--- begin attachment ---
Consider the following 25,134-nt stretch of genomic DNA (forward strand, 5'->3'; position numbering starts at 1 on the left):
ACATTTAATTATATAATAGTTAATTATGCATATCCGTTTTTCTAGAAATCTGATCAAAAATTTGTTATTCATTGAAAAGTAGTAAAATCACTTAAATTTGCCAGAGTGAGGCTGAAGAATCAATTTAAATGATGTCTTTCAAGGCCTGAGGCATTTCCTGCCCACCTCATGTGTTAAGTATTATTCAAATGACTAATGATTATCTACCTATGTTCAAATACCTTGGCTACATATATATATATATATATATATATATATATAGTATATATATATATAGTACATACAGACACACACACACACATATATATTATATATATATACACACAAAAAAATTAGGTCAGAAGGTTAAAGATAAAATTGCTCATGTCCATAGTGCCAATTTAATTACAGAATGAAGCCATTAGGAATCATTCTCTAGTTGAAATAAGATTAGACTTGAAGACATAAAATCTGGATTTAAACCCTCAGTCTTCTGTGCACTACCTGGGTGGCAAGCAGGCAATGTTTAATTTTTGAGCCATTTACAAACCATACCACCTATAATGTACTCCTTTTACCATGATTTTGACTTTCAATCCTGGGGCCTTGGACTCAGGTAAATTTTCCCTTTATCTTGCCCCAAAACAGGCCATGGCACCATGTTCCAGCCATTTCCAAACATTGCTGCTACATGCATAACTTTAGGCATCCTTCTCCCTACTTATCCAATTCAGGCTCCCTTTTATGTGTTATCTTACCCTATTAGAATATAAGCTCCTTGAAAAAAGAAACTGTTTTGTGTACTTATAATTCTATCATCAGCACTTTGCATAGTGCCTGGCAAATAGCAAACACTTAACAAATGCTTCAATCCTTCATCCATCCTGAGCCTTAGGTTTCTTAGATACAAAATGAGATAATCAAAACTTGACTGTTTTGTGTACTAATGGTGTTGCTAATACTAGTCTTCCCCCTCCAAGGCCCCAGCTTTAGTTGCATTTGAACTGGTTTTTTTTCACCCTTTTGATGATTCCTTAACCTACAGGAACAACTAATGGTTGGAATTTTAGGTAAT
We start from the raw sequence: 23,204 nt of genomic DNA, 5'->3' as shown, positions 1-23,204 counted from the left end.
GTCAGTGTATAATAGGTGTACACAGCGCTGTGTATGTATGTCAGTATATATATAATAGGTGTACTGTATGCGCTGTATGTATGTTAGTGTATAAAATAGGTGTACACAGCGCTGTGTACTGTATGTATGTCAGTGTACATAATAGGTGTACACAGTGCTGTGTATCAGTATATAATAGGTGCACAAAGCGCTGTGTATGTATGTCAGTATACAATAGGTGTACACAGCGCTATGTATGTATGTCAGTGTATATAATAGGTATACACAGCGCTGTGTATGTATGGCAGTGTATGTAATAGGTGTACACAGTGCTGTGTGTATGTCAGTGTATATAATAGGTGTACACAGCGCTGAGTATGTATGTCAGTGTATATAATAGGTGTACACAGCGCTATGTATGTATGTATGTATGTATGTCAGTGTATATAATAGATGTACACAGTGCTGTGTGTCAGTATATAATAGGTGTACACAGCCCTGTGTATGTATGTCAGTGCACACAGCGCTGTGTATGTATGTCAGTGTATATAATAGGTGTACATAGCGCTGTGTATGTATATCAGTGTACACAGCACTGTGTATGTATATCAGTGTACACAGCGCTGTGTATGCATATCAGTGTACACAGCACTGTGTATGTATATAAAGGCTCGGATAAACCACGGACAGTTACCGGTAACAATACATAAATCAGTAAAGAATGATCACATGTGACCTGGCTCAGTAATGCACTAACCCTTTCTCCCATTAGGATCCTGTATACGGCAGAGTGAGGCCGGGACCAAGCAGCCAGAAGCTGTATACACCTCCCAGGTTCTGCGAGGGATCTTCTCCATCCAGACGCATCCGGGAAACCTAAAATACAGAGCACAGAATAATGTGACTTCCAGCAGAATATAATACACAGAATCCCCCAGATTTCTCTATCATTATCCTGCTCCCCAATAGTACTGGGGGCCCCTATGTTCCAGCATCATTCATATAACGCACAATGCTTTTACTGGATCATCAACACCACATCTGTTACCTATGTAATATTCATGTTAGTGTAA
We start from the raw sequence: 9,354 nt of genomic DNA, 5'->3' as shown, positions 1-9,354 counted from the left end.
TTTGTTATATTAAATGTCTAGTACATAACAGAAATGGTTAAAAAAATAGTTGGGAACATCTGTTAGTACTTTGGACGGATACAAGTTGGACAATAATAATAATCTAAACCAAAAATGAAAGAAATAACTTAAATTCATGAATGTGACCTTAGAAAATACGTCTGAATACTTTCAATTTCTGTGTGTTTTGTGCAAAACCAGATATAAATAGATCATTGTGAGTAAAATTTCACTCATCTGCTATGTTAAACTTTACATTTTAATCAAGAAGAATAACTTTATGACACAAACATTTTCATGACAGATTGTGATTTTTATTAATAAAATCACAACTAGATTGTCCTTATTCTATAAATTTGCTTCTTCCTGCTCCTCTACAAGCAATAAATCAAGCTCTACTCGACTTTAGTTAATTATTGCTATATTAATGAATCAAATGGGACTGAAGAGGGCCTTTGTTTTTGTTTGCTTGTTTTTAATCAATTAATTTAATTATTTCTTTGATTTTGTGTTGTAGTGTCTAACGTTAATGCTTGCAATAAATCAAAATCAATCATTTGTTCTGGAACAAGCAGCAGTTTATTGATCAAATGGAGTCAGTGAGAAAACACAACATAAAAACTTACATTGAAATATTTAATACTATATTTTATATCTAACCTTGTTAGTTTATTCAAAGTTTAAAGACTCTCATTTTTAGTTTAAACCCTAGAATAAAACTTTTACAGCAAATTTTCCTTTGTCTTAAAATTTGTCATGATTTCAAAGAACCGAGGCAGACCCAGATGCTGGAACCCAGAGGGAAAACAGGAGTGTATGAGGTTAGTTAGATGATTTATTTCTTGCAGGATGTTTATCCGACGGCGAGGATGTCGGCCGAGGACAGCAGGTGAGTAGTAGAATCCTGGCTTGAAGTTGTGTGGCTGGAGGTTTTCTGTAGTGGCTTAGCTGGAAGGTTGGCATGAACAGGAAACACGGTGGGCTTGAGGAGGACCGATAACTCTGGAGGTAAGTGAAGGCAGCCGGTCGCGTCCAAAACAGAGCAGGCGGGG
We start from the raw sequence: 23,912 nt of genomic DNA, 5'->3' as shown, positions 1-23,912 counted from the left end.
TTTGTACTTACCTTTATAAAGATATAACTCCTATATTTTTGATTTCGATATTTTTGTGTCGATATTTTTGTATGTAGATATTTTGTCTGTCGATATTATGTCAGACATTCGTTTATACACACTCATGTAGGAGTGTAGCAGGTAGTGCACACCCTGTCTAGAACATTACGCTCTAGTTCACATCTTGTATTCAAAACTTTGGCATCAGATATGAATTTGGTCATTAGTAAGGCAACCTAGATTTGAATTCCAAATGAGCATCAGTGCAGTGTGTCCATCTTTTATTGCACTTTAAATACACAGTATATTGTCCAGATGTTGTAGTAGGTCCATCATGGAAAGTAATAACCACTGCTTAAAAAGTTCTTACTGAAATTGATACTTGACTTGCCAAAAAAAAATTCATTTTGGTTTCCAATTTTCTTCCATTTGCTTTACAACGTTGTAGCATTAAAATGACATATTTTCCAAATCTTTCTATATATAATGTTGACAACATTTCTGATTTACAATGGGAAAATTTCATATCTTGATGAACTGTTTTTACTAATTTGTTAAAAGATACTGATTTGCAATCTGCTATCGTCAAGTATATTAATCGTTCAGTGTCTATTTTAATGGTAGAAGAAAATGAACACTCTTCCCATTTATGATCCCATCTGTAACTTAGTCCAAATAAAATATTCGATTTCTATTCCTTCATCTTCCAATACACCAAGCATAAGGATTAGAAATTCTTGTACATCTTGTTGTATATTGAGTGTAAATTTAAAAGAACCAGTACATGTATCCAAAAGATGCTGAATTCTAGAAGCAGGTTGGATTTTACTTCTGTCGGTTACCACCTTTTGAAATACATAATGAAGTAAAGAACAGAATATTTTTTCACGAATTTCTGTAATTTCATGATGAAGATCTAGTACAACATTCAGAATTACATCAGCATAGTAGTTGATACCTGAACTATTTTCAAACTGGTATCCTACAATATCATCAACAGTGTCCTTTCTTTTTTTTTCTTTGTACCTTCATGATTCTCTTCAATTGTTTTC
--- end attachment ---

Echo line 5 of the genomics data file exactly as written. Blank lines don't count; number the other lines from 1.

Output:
We start from the raw sequence: 9,354 nt of genomic DNA, 5'->3' as shown, positions 1-9,354 counted from the left end.